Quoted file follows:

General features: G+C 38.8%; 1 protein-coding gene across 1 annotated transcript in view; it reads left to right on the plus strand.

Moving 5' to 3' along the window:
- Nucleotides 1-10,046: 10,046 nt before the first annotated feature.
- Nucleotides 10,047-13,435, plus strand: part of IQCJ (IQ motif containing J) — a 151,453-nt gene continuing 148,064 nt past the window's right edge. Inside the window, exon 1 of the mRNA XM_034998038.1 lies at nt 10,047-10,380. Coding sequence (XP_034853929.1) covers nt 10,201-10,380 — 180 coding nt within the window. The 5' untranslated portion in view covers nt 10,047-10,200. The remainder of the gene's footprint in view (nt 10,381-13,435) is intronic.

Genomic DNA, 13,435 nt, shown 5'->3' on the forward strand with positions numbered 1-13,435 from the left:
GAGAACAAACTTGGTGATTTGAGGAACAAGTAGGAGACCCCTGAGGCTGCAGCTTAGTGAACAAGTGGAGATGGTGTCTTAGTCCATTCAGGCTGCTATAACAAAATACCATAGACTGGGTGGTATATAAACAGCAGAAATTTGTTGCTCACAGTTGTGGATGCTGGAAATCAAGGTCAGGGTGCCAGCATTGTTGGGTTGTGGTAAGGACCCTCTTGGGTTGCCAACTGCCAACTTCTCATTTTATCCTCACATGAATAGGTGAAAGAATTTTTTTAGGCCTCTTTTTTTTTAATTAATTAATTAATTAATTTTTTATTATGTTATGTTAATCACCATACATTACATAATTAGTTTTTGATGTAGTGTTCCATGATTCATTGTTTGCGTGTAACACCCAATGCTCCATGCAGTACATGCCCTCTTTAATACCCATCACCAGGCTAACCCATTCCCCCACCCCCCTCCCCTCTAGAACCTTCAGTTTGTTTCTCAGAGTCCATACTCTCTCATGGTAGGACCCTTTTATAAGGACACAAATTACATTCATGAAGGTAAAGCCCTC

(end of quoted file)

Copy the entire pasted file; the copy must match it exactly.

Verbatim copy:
General features: G+C 38.8%; 1 protein-coding gene across 1 annotated transcript in view; it reads left to right on the plus strand.

Moving 5' to 3' along the window:
- Nucleotides 1-10,046: 10,046 nt before the first annotated feature.
- Nucleotides 10,047-13,435, plus strand: part of IQCJ (IQ motif containing J) — a 151,453-nt gene continuing 148,064 nt past the window's right edge. Inside the window, exon 1 of the mRNA XM_034998038.1 lies at nt 10,047-10,380. Coding sequence (XP_034853929.1) covers nt 10,201-10,380 — 180 coding nt within the window. The 5' untranslated portion in view covers nt 10,047-10,200. The remainder of the gene's footprint in view (nt 10,381-13,435) is intronic.

Genomic DNA, 13,435 nt, shown 5'->3' on the forward strand with positions numbered 1-13,435 from the left:
GAGAACAAACTTGGTGATTTGAGGAACAAGTAGGAGACCCCTGAGGCTGCAGCTTAGTGAACAAGTGGAGATGGTGTCTTAGTCCATTCAGGCTGCTATAACAAAATACCATAGACTGGGTGGTATATAAACAGCAGAAATTTGTTGCTCACAGTTGTGGATGCTGGAAATCAAGGTCAGGGTGCCAGCATTGTTGGGTTGTGGTAAGGACCCTCTTGGGTTGCCAACTGCCAACTTCTCATTTTATCCTCACATGAATAGGTGAAAGAATTTTTTTAGGCCTCTTTTTTTTTAATTAATTAATTAATTAATTTTTTATTATGTTATGTTAATCACCATACATTACATAATTAGTTTTTGATGTAGTGTTCCATGATTCATTGTTTGCGTGTAACACCCAATGCTCCATGCAGTACATGCCCTCTTTAATACCCATCACCAGGCTAACCCATTCCCCCACCCCCCTCCCCTCTAGAACCTTCAGTTTGTTTCTCAGAGTCCATACTCTCTCATGGTAGGACCCTTTTATAAGGACACAAATTACATTCATGAAGGTAAAGCCCTC